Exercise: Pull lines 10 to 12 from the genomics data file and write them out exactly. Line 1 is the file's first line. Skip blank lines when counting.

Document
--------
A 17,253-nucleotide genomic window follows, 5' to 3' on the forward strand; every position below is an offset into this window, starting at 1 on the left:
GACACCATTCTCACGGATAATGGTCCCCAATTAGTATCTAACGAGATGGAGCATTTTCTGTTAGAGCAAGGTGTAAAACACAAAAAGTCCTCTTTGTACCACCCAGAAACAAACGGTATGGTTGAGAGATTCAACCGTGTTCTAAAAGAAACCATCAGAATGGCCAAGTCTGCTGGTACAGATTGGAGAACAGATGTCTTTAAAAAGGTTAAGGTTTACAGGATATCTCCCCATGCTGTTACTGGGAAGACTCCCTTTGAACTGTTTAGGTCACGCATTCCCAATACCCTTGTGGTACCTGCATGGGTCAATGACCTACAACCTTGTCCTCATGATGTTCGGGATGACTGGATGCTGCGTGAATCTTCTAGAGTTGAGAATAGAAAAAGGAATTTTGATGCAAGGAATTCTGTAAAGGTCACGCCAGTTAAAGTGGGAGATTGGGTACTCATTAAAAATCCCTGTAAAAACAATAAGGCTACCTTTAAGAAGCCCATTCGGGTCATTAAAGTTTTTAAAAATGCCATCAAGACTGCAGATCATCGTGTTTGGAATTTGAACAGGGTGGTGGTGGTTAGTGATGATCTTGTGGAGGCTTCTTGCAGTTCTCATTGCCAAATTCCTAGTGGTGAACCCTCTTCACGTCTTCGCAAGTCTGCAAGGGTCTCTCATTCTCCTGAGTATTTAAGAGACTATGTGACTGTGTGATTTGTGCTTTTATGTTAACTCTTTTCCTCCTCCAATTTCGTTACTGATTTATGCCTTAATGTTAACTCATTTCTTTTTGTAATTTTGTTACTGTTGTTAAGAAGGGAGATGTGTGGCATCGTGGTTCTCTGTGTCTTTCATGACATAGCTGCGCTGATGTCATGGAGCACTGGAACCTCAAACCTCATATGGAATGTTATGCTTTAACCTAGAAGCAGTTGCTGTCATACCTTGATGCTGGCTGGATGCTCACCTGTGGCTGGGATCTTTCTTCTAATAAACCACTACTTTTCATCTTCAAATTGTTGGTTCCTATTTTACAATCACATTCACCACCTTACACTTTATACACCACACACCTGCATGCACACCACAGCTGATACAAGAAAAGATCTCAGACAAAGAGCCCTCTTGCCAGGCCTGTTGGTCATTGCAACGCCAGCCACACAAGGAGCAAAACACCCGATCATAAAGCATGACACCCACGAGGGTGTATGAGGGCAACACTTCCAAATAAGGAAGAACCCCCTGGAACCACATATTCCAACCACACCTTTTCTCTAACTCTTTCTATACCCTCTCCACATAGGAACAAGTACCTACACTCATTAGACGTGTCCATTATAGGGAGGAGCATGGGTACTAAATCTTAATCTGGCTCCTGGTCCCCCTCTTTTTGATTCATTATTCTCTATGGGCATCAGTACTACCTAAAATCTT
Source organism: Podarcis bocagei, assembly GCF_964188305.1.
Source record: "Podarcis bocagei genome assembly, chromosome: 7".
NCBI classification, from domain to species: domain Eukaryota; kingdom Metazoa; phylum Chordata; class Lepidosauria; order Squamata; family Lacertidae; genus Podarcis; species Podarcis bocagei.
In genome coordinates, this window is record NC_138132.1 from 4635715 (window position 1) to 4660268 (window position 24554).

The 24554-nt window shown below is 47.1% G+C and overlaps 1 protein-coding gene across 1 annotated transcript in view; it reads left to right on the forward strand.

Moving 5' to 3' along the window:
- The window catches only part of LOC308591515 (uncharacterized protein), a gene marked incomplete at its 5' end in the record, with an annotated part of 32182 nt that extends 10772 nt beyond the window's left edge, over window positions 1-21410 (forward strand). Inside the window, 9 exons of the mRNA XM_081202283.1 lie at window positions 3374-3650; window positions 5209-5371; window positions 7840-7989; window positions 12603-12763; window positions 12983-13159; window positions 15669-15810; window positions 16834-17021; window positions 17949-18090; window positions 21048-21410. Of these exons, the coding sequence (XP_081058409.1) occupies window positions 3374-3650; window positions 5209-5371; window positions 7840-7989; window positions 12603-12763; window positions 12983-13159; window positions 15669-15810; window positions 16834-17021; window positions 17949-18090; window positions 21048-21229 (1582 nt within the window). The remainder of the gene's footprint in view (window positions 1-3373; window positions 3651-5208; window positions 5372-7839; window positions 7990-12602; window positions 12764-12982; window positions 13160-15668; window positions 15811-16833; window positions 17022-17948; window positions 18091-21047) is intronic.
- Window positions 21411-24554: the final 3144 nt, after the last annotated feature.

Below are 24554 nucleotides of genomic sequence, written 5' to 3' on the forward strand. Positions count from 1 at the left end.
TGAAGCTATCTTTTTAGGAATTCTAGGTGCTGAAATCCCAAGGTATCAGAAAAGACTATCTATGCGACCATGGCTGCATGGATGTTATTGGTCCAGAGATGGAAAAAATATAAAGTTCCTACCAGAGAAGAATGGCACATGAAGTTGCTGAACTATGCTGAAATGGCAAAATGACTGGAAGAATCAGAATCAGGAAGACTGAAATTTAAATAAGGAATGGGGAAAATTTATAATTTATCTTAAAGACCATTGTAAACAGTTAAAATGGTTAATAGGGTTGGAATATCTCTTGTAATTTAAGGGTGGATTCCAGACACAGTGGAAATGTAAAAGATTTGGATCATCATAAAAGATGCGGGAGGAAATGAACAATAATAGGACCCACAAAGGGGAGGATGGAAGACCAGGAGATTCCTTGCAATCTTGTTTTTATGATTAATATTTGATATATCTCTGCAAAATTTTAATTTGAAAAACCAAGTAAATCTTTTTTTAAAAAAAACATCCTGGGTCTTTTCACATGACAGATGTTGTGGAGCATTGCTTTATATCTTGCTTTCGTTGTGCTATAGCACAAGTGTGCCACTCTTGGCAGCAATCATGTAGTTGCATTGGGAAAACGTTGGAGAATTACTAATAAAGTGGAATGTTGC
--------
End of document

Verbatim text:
- Window positions 21411-24554: the final 3144 nt, after the last annotated feature.

Below are 24554 nucleotides of genomic sequence, written 5' to 3' on the forward strand. Positions count from 1 at the left end.
TGAAGCTATCTTTTTAGGAATTCTAGGTGCTGAAATCCCAAGGTATCAGAAAAGACTATCTATGCGACCATGGCTGCATGGATGTTATTGGTCCAGAGATGGAAAAAATATAAAGTTCCTACCAGAGAAGAATGGCACATGAAGTTGCTGAACTATGCTGAAATGGCAAAATGACTGGAAGAATCAGAATCAGGAAGACTGAAATTTAAATAAGGAATGGGGAAAATTTATAATTTATCTTAAAGACCATTGTAAACAGTTAAAATGGTTAATAGGGTTGGAATATCTCTTGTAATTTAAGGGTGGATTCCAGACACAGTGGAAATGTAAAAGATTTGGATCATCATAAAAGATGCGGGAGGAAATGAACAATAATAGGACCCACAAAGGGGAGGATGGAAGACCAGGAGATTCCTTGCAATCTTGTTTTTATGATTAATATTTGATATATCTCTGCAAAATTTTAATTTGAAAAACCAAGTAAATCTTTTTTTAAAAAAAACATCCTGGGTCTTTTCACATGACAGATGTTGTGGAGCATTGCTTTATATCTTGCTTTCGTTGTGCTATAGCACAAGTGTGCCACTCTTGGCAGCAATCATGTAGTTGCATTGGGAAAACGTTGGAGAATTACTAATAAAGTGGAATGTTGC